It’s a common criticism of technology that our world has become one where “we’re slaves to the technology we’ve mastered,” and Turke makes sure to tell us just how not in control we are of our technological dependency. He has a point; lots of people spend way too much time on their phones, and feel uncomfortable/naked/without them. In Finland, cell phones are referred to as “kanny,” which roughly translates to “extension of the hand,” while in Germany a cell phone is known as “handy”…you get the idea. Thinking of cell phones as extensions of the hand is a concept that’s years old, and as smartphones become even more ubiquitous and convenient, with more information becoming easily accessible at our fingertips, it’s hard to imagine life without them.

To say that we’re “slaves” to them is a taking it a bit too far, though, and not just because of the dystopic resonance of machines taking over a la Battlestar Galactica, but because it suggests that we are powerless. To be powerless is to be so drawn in by something that it becomes the antagonist of your life and you have no chance of stopping it, of adjusting your behaviour so that your involvement with this thing is more manageable. Do we need to create more balance between phone time and no-phone time? Yes. But do phones isolate us and make us “unsocial?” I think it’s the opposite.

Turke tells us that we “pretend not to notice the social isolation” when we’re on our phones, but again, he’s defining “social” as something that can only happen in the physical presence of others. Around halfway through the poem, he reiterates that he has no issue with people being alone, and that “if you read a book, paint a picture, do some exercise, you’re being productive and present, not reserved and recluse” (pan to shot of a woman on her computer). This part confounds me. Are we not productive when we read an e-book on our tablets, a newspaper article on our phones, or when we create art using design software? What’s with this romantic notion of productivity and presence being defined by a paper book and physical activity? I’m not saying that we aren’t productive when doing the latter, but it’s silly and biased to assume we can’t be productive when using technology. It’s goes against the very reason we use technology to aid us in our everyday lives. Apparently, without technology you are “awake and attentive and putting your time to good use” – but why this universal statement? We can’t define productivity by the objects being used; we need to define it by intention, creation, and the pursuit of knowledge, however that’s achieved.

I’m taking Turke’s words very literally, but it’s important to recognize that his argument stems from a position that sees technology as the ultimate force distracting us from seeing the “real” world. “Look Up” privileges vision as the primary sensory experience for taking in all that the world has to offer. It claims that by looking at a screen, we can’t enjoy the grass and the trees. But, back when mp3 players hit the mass market, some were against them, but I don’t remember any inspirational videos coming out, telling people to leave their headphones at home and go out on a run without music, taking in the sounds of nature. Why do people listen to music while commuting to work, for example? To enhance that experience by engaging one of their senses in a different way. Listening to a song while staring out a car window or going for a walk may not seem like a mediated experience, but it certainly is. So, why take issue with someone looking at their screen and interrupting the visual experience of nature for a few moments to snap a picture of what they’re looking at? There’s a difference between going to a live concert and watching the entire thing through the lens of one’s smartphone, and taking a short video or a few pictures of the show while its happening, to preserve the visual memory.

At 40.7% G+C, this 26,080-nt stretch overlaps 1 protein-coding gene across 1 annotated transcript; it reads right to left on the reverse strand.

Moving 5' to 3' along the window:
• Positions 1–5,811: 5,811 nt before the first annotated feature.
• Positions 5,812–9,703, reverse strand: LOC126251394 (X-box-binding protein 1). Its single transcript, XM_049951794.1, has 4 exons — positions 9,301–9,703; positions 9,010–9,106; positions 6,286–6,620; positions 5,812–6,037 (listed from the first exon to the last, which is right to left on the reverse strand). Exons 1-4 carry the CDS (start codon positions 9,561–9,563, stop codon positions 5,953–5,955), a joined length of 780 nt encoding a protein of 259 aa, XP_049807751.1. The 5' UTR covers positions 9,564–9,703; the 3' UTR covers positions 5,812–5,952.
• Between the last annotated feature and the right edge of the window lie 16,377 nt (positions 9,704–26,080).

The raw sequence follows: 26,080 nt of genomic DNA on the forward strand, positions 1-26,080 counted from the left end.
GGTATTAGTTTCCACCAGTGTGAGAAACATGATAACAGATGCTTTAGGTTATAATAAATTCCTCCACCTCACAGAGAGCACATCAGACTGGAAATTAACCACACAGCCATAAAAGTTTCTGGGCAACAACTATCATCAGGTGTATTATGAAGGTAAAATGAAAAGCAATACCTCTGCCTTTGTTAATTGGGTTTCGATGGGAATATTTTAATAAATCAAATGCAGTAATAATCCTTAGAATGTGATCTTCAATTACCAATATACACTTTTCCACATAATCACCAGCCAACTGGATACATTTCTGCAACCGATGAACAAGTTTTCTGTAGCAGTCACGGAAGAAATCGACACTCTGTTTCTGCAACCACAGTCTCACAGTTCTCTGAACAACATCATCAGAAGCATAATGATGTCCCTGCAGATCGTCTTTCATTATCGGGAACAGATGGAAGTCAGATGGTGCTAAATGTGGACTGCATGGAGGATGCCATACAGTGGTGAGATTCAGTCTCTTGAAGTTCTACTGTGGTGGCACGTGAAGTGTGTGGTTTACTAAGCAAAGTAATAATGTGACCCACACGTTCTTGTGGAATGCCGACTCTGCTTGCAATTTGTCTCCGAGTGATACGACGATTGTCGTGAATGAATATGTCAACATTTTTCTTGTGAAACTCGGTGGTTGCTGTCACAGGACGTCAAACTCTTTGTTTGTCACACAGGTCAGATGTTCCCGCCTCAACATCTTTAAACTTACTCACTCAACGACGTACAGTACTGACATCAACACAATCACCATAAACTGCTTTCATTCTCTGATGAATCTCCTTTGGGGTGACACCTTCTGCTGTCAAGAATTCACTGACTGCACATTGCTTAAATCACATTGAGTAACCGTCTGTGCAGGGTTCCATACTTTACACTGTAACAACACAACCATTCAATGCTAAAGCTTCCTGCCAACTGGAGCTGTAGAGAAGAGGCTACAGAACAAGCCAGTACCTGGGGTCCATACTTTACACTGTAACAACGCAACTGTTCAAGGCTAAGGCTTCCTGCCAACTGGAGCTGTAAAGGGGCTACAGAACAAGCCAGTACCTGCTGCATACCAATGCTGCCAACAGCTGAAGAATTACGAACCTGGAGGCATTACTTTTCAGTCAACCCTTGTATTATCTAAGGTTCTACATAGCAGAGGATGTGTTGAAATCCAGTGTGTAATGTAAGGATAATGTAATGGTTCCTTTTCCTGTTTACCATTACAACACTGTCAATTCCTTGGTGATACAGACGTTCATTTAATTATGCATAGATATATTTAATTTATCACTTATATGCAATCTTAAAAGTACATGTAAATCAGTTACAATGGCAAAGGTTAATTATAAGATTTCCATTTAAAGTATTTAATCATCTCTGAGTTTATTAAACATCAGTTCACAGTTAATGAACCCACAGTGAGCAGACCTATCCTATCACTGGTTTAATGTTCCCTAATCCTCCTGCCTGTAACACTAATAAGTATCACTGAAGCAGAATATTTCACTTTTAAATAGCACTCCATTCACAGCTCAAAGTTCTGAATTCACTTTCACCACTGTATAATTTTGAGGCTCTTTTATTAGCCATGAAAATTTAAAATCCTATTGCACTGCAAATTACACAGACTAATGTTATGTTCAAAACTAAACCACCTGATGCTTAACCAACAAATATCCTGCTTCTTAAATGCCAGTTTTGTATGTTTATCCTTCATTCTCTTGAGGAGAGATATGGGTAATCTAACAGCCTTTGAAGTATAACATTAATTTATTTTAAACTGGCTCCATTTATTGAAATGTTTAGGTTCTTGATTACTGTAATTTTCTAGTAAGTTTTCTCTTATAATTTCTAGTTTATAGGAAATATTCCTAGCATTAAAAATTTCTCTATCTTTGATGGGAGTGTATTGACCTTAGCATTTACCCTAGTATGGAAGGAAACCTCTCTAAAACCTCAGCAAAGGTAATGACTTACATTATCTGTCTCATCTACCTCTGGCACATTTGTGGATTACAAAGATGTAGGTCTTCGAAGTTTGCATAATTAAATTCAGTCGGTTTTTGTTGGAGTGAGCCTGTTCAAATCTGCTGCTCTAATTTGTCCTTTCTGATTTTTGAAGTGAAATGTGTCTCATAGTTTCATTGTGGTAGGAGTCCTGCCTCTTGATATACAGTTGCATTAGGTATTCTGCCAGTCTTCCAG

Turke is convinced that technology ruins experiences, and that we need to get rid of our devices. The part in the video where we’re told that the man sells his laptop to buy an engagement ring for the woman he met while walking down the street is perhaps the most laughable moment in the entire thing. Basically, the man is exchanging one commodity for another – getting rid of one tool often used to procure a mate (via online dating and communication) and replacing it with a diamond ring, the thing society has told us is the necessary object to procure a mate. Great. Buying an item that’s basically worthless and depreciates in value the moment you walk out of the store with it, in exchange for a laptop, the thing most of us use to earn a living. Take that, technology!

This, along with the images of Turke describing his childhood filled with running and playing outside all speaks to his pessimistic view of technology, which assumes that true “culture” and authentic experiences are synonymous with a traditional, pre-technological world. The attitude that culture is severely degraded by the rise of technology implies that authenticity can only be attained in the “natural” world of tree-houses and playgrounds, and that anything technological is a step away from that purity, that state of humanity where life was simple and children played outside instead of with iPads. But, is that really true? When was life ever so simple? We forget that “technology” is not just a distracting smartphone, nor is it a laptop. Technology is just another word for tools, the very devices that aid us in our everyday lives and extend our physical bodies. I’m not against playing outside, nor am I against increasing physical activity and decreasing screen-time. But the video repeatedly shows children playing video games in isolation, and never once shows group video game sessions, or online multi-player interactions that can be just as rewarding as running around in circles with the other kids, albeit it in a different way.